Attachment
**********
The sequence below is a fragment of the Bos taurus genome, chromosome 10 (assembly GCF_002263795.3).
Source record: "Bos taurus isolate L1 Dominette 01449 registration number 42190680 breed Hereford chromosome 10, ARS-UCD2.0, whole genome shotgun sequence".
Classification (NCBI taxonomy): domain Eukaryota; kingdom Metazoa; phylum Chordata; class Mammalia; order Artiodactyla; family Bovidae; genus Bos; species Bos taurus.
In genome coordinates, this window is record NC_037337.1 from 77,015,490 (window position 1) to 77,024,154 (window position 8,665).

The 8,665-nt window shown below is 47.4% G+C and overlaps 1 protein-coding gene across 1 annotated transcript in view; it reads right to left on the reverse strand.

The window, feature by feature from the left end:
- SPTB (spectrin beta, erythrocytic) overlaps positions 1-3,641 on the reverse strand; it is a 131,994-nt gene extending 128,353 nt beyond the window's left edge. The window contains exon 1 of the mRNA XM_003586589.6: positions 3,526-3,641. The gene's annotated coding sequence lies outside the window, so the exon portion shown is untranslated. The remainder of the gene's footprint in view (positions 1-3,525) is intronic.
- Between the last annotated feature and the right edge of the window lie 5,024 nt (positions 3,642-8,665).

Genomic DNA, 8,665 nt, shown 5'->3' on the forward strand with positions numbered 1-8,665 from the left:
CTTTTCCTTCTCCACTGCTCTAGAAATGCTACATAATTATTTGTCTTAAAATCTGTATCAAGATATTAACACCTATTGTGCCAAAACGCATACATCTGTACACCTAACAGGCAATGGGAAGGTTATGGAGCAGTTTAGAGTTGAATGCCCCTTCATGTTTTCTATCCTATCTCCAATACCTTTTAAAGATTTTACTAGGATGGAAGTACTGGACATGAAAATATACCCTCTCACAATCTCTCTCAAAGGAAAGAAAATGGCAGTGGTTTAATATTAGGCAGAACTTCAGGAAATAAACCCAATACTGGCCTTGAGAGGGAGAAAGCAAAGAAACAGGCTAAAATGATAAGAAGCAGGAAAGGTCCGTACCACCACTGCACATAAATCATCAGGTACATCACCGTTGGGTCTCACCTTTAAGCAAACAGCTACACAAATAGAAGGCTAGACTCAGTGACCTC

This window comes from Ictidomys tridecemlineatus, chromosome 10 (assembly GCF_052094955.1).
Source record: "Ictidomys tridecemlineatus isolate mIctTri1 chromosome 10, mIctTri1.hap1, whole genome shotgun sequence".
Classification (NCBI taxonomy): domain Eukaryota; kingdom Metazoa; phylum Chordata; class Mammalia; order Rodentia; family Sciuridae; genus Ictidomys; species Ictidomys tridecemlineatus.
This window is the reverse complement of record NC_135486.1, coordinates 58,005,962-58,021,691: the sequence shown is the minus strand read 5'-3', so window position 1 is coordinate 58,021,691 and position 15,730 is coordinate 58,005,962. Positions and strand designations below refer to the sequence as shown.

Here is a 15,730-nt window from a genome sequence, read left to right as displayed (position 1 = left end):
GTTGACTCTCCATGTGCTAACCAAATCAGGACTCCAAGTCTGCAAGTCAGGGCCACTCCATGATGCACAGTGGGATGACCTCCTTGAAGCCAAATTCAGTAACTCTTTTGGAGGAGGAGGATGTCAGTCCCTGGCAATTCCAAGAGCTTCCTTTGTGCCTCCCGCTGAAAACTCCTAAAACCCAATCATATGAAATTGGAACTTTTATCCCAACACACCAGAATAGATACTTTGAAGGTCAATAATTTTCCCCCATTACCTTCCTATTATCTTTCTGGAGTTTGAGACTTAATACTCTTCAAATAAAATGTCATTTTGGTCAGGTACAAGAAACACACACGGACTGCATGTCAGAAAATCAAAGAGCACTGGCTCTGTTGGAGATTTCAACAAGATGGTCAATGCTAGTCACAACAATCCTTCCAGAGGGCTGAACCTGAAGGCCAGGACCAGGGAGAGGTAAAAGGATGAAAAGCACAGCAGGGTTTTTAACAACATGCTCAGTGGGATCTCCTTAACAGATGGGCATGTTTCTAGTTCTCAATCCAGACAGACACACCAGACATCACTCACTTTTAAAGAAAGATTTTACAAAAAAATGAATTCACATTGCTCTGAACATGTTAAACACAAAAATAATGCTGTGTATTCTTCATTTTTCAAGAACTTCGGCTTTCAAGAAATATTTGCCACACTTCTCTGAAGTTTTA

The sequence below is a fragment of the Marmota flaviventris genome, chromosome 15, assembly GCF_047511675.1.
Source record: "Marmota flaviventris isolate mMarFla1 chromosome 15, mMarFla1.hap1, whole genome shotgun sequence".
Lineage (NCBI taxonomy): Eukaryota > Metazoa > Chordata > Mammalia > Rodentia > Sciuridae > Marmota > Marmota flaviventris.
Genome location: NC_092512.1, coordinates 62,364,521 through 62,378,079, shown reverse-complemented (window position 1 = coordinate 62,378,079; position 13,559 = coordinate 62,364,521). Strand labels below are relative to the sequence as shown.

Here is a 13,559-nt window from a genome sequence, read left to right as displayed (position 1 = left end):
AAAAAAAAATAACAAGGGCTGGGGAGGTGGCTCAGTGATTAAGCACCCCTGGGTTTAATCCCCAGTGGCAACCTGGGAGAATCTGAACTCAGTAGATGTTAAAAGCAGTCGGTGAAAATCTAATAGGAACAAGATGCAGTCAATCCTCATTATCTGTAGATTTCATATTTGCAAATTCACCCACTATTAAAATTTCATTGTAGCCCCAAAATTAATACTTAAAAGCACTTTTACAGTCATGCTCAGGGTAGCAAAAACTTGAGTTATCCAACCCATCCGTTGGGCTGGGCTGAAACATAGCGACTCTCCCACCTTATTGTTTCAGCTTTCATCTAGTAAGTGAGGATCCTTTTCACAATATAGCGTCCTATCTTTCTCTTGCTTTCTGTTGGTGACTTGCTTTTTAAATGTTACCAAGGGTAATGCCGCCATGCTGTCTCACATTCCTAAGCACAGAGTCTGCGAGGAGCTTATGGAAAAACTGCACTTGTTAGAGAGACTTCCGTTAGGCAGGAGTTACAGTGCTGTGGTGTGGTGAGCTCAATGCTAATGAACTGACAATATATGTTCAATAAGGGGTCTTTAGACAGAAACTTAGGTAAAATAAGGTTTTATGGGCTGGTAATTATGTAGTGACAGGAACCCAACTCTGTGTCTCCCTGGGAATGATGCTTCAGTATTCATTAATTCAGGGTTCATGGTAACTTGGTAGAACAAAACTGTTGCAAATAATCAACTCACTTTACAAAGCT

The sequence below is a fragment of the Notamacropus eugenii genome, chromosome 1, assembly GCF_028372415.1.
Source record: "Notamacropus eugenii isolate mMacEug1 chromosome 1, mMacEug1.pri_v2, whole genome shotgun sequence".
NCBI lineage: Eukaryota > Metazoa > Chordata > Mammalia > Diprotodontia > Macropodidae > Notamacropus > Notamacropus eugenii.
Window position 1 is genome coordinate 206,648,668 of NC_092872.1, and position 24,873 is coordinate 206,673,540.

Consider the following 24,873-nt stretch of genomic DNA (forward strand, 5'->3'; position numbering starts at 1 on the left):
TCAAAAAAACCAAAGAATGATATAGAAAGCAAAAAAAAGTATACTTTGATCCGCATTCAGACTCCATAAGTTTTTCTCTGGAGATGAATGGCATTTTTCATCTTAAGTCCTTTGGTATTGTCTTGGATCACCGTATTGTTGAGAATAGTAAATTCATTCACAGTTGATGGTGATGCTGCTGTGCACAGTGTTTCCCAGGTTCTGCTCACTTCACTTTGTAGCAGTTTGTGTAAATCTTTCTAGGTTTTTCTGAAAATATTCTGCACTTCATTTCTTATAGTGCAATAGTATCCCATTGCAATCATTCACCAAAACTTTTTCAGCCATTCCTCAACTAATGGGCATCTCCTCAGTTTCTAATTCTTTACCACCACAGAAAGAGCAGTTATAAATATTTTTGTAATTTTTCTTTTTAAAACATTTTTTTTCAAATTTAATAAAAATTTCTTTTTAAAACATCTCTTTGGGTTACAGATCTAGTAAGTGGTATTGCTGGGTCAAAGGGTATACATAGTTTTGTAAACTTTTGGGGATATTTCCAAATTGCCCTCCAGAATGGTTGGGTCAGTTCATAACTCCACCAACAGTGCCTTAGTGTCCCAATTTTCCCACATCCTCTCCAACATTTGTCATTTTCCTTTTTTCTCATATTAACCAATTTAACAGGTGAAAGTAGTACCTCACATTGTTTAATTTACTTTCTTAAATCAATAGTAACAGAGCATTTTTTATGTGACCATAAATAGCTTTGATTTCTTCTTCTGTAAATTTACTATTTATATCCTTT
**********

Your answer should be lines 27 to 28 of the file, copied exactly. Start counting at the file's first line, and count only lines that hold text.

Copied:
Consider the following 24,873-nt stretch of genomic DNA (forward strand, 5'->3'; position numbering starts at 1 on the left):
TCAAAAAAACCAAAGAATGATATAGAAAGCAAAAAAAAGTATACTTTGATCCGCATTCAGACTCCATAAGTTTTTCTCTGGAGATGAATGGCATTTTTCATCTTAAGTCCTTTGGTATTGTCTTGGATCACCGTATTGTTGAGAATAGTAAATTCATTCACAGTTGATGGTGATGCTGCTGTGCACAGTGTTTCCCAGGTTCTGCTCACTTCACTTTGTAGCAGTTTGTGTAAATCTTTCTAGGTTTTTCTGAAAATATTCTGCACTTCATTTCTTATAGTGCAATAGTATCCCATTGCAATCATTCACCAAAACTTTTTCAGCCATTCCTCAACTAATGGGCATCTCCTCAGTTTCTAATTCTTTACCACCACAGAAAGAGCAGTTATAAATATTTTTGTAATTTTTCTTTTTAAAACATTTTTTTTCAAATTTAATAAAAATTTCTTTTTAAAACATCTCTTTGGGTTACAGATCTAGTAAGTGGTATTGCTGGGTCAAAGGGTATACATAGTTTTGTAAACTTTTGGGGATATTTCCAAATTGCCCTCCAGAATGGTTGGGTCAGTTCATAACTCCACCAACAGTGCCTTAGTGTCCCAATTTTCCCACATCCTCTCCAACATTTGTCATTTTCCTTTTTTCTCATATTAACCAATTTAACAGGTGAAAGTAGTACCTCACATTGTTTAATTTACTTTCTTAAATCAATAGTAACAGAGCATTTTTTATGTGACCATAAATAGCTTTGATTTCTTCTTCTGTAAATTTACTATTTATATCCTTT